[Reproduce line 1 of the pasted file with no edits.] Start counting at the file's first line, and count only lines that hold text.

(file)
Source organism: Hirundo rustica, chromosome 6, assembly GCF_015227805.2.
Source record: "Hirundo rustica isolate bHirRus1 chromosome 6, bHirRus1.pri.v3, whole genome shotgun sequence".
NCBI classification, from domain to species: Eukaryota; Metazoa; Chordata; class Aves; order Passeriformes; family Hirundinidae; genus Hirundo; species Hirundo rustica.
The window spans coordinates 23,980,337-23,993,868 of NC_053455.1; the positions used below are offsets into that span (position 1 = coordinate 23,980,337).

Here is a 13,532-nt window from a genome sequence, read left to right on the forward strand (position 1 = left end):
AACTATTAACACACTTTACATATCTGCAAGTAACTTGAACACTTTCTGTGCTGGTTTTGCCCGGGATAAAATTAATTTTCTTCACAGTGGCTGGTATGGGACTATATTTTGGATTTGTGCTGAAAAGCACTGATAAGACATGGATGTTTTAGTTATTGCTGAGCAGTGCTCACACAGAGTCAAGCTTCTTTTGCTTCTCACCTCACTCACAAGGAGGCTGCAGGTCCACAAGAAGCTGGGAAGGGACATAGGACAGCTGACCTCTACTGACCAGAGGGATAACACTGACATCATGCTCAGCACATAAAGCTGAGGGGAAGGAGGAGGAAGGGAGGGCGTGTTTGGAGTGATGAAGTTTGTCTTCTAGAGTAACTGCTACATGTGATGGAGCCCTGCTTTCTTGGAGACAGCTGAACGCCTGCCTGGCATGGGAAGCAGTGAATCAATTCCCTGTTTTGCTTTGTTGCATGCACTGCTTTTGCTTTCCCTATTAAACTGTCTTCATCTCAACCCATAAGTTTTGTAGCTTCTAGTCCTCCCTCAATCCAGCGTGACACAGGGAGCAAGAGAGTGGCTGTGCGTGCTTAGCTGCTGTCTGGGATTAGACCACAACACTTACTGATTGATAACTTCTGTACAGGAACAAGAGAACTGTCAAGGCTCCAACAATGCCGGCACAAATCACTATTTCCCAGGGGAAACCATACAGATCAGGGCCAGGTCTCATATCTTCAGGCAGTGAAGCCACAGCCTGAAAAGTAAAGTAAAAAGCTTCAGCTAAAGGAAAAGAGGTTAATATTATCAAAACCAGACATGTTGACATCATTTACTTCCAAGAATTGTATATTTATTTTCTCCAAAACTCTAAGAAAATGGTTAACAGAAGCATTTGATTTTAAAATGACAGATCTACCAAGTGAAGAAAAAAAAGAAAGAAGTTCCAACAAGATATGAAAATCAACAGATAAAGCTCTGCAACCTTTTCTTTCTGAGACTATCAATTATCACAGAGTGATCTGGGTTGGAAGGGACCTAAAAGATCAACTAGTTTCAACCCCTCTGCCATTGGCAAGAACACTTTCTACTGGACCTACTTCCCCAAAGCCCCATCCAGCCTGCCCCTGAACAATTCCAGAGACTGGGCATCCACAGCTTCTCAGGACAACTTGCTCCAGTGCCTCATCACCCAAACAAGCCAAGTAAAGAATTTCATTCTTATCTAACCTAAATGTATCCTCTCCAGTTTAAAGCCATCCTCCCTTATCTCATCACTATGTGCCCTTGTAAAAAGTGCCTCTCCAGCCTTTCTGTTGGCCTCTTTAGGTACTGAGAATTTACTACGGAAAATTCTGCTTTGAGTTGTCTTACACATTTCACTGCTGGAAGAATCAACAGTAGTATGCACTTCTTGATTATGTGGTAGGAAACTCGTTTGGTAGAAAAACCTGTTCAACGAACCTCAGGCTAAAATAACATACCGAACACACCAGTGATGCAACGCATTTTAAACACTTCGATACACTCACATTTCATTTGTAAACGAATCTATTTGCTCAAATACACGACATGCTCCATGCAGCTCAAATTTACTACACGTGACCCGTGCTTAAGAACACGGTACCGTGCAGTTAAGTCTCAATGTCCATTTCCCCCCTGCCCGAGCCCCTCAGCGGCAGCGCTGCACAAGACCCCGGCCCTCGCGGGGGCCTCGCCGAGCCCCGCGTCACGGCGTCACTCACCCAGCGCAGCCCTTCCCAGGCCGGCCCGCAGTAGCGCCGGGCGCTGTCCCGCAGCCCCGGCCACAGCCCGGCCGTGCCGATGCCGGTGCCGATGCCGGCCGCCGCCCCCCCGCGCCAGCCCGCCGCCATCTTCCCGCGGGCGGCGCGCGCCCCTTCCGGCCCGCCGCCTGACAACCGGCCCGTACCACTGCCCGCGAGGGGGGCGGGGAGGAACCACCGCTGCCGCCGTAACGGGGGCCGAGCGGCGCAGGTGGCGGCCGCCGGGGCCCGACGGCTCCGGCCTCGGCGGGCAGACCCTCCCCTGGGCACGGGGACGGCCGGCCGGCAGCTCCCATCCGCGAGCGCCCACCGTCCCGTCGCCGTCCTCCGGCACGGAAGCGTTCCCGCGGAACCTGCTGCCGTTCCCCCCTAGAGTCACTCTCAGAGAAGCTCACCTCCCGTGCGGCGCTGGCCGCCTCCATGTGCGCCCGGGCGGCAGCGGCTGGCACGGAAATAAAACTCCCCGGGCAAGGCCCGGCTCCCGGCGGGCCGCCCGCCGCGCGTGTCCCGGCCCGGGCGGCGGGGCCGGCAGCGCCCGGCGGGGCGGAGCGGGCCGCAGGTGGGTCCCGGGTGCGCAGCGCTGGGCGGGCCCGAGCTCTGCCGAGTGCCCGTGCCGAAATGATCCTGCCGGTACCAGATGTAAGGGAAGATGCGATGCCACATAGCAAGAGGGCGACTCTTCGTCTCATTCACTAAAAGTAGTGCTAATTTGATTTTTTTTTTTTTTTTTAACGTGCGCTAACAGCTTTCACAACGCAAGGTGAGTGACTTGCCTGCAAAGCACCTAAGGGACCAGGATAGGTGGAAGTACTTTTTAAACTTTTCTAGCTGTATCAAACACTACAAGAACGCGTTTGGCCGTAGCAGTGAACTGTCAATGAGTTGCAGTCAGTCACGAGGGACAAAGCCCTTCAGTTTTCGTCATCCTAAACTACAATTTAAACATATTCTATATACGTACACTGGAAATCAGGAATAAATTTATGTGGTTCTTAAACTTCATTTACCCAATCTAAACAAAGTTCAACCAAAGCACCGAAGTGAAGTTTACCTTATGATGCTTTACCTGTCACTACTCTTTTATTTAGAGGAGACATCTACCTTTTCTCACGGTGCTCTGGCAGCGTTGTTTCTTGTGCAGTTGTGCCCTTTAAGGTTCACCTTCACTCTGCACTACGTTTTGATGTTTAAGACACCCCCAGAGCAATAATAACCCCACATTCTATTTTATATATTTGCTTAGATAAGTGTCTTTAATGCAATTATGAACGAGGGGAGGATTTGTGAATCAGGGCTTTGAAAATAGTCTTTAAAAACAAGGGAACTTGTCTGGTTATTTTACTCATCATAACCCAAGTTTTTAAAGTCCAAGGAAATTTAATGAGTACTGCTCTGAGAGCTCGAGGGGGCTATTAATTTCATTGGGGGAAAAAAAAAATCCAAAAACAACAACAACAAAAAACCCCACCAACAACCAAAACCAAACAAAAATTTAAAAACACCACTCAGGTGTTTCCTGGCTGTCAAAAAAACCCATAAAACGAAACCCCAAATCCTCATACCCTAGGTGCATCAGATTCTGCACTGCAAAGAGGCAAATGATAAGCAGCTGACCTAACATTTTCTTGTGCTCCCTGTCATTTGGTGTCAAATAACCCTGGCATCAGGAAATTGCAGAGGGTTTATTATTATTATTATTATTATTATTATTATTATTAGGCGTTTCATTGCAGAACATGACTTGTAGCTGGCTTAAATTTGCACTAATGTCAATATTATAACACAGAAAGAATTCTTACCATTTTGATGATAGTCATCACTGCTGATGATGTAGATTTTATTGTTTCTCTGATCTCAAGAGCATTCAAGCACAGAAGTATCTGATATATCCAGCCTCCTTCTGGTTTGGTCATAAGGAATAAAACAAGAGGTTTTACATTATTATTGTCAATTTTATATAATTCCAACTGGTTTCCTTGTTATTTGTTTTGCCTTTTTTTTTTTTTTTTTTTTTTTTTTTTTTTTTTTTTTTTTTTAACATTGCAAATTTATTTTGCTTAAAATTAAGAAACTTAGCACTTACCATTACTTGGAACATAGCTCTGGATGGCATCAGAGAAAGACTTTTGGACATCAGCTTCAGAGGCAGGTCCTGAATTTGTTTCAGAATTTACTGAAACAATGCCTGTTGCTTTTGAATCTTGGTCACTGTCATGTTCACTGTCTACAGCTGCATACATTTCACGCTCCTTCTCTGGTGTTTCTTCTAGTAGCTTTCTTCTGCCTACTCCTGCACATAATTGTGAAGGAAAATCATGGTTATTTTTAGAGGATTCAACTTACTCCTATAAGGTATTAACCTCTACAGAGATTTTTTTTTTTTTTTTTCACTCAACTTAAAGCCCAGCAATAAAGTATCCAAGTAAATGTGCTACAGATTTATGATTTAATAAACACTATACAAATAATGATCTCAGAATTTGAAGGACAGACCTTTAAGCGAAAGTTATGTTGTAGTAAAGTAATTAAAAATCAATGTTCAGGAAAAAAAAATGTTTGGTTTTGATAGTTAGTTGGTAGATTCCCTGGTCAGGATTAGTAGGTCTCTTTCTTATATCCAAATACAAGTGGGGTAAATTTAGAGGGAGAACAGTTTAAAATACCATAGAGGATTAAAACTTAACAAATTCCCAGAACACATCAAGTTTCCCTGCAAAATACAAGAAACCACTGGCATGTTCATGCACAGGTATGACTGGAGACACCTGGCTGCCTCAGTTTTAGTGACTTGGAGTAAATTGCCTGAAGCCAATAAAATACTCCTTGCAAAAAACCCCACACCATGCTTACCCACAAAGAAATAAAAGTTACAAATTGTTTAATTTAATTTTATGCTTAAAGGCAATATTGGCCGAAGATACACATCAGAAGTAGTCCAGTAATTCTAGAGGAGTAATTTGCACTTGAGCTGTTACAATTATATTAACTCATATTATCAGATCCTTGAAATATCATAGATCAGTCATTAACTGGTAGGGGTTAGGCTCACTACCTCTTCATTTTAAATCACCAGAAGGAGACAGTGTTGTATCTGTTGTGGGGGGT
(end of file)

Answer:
Source organism: Hirundo rustica, chromosome 6, assembly GCF_015227805.2.